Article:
TORONTO — The Jewish Urban Meeting Place (JUMP) is making some big changes, including cutting half its staff and moving from its mid-town Yonge Street location to a much bigger space on Avenue Road north of Bloor Street.
The Dec. 1 move is part of an effort to cut costs at the organization, which runs programming for Jewish young adults.
By working with developer Mark Mandelbaum of Lanterra Developments, JUMP has been able to save money while at the same time moving to a larger space near upscale Yorkville, said Rabbi Joel Wardinger, JUMP’s director of education.
The new space is 3,100 square feet, compared to the current location’s 1,800 square feet.
“By assuming a more urban location and perspective, [Mandelbaum said he] would get behind our work as an investor,” Rabbi Wardinger said. “It’s an opportunity that is positioning us to open up our further engagement with donors, local donors, to allow us to have a sustainable base.”
The rabbi said the changes will make the six-year-old organization bigger and more relevant to young Jews.
“We would like to continue, enhance and ramp up the work we’ve been doing,” he said, explaining that he hopes JUMP will eventually be able to host weekly Shabbat dinners – they’re currently monthly – and have much more programming happening in JUMP’s space.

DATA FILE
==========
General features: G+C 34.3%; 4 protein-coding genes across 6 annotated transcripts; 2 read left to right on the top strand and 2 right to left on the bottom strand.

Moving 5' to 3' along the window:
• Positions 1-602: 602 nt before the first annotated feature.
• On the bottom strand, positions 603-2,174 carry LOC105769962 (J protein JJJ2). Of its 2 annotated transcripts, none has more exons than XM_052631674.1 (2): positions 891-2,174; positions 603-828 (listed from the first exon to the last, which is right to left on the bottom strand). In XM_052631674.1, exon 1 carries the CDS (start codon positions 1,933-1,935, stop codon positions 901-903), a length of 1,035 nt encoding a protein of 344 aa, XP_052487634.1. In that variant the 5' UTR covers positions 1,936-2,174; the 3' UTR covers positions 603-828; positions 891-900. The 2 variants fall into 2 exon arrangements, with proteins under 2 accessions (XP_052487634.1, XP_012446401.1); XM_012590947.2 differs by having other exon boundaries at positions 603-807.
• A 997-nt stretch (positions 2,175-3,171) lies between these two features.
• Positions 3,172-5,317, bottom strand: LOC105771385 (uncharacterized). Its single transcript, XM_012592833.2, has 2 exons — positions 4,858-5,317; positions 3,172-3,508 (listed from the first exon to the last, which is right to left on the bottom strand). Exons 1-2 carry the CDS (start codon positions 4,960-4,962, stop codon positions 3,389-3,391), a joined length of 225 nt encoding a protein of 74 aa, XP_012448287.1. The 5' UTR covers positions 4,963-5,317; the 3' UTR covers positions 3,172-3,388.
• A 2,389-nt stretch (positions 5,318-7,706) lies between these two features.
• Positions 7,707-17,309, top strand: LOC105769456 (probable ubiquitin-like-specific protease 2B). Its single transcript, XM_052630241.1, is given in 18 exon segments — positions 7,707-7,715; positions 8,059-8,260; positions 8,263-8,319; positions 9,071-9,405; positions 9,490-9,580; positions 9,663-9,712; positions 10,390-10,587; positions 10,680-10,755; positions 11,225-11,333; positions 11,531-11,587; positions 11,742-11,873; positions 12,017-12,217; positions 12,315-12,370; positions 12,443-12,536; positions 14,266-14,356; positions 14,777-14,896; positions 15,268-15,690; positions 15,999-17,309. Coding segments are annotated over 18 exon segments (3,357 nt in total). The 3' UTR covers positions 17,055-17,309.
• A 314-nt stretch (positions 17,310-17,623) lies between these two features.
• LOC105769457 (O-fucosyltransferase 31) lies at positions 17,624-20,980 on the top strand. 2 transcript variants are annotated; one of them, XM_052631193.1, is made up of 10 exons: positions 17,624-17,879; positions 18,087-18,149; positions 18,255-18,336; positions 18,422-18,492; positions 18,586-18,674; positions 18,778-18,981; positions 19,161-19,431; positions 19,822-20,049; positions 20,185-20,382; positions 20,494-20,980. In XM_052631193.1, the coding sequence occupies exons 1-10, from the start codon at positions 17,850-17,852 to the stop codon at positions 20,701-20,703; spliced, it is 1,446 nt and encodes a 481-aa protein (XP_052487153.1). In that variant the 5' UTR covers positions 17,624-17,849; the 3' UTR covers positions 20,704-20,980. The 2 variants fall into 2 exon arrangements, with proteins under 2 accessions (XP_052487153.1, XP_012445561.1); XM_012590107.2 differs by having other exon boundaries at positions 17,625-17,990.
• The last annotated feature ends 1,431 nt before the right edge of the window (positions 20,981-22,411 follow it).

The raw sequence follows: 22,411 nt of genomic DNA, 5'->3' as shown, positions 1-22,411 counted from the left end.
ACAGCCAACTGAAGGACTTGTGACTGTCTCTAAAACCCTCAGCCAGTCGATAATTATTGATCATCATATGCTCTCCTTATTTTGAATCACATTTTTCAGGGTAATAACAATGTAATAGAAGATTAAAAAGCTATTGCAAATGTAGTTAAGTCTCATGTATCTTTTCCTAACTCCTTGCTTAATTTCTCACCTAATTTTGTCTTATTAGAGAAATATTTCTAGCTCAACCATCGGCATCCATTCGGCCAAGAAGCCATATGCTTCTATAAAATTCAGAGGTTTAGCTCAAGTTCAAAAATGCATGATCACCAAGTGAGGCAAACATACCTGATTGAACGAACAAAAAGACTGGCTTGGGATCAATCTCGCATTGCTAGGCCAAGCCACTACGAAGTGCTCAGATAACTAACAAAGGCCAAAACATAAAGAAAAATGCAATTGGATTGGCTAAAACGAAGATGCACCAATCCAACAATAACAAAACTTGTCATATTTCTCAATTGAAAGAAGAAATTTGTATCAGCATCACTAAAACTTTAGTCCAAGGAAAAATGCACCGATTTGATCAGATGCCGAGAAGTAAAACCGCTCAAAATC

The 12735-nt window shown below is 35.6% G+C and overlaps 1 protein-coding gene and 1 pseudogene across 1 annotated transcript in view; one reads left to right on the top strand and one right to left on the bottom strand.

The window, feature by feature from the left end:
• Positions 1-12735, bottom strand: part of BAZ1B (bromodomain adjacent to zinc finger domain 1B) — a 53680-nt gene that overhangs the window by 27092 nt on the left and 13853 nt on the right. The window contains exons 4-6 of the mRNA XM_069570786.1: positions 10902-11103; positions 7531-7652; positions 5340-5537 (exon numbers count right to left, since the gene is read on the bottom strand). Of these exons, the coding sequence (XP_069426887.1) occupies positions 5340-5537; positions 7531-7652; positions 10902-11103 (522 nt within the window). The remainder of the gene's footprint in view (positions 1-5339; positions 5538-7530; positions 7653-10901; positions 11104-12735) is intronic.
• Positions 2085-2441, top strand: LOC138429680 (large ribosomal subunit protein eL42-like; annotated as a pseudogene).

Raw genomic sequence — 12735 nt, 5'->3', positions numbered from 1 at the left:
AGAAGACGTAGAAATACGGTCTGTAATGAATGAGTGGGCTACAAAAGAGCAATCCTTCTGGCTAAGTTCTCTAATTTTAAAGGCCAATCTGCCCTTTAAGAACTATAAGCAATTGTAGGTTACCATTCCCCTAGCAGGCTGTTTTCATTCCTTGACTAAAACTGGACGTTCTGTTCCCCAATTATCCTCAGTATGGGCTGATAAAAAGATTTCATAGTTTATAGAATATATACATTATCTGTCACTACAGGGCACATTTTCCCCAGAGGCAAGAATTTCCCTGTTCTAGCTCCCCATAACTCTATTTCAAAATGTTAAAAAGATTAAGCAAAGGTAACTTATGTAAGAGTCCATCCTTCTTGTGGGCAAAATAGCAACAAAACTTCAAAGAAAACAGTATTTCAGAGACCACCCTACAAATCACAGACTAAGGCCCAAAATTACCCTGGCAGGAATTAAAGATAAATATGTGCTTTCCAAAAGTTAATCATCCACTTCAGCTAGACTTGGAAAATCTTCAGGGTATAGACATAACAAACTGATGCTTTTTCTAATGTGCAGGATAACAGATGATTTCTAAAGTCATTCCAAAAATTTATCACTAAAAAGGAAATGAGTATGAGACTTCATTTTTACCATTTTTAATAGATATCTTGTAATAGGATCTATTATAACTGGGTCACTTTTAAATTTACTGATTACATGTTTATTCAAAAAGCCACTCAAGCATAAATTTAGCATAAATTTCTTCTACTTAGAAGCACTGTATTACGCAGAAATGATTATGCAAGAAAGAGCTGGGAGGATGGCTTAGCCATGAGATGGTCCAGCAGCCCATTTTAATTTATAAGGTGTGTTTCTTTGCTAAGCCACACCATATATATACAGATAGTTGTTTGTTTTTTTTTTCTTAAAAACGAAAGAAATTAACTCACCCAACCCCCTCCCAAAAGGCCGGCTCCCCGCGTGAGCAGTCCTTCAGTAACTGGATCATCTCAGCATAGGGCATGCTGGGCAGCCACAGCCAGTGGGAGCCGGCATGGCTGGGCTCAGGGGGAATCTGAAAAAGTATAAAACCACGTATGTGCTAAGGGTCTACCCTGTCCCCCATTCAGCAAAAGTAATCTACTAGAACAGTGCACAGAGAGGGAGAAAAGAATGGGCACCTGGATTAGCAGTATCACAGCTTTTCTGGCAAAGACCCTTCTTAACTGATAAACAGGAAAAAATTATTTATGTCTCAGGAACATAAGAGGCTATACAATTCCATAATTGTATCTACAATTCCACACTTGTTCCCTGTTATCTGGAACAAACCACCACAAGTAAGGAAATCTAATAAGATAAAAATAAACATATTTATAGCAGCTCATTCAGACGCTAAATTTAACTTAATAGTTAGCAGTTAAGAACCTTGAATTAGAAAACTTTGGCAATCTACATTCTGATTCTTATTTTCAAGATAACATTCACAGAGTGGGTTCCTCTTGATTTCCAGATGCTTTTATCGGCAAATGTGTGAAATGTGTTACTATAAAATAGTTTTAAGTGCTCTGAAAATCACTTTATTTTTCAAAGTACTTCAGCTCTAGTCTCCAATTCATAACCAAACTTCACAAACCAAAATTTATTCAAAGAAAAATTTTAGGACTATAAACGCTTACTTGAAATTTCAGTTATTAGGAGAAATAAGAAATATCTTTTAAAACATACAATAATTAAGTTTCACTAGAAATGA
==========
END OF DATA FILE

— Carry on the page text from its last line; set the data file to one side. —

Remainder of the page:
In a statement sent out to JUMP’s mailing list, Rabbi Wardinger said the organization has achieved many milestones over its six years in operation, including serving some 6,000 Shabbat dinners and offering 1,200 programs.
An average of 400 people come through the centre each month, he told The CJN, but he said in the statement that JUMP is reorganizing due to what he called “a mix of new challenges and opportunities.”
The statement also alluded to “key personnel changes” – referring to the departure of director of strategic development Alana Kayfetz and managing director Shlomo Buzaglo.
Kayfetz said she’s still working with JUMP as a consultant on an upcoming event, a Chanukah party at the Britt – the former Sutton Place hotel, which has been turned into a condominium building by Mandelbaum’s company – but she’s no longer a JUMP employee.
She said she’s confident about the direction of the organization, including its relocation to a new physical space.
“It’s the right move, and I am so excited to take my career to the next level,” she said. “JUMP gave me some amazing opportunities to create real Jewish community engagement pieces, and I look forward to its continued successes.”
Buzaglo declined to comment to The CJN on the changes or his departure.
In addition to the two staff cuts, Rabbi Wardinger said JUMP has added a “consultant on ongoing upper-admin and strategy” who would prefer to remain anonymous.
Rabbi Wardinger said he’s confident about JUMP’s future, because although, like other organizations, he works hard to get people out to events, he said JUMP is a known commodity in the market and people are interesting in its programming.
“I think that this place is so relevant to the future of Jewish life and I think… building it along with community partnerships is an answer to a lot of the concerns we have generally in the Jewish communal continuity questions,” he said.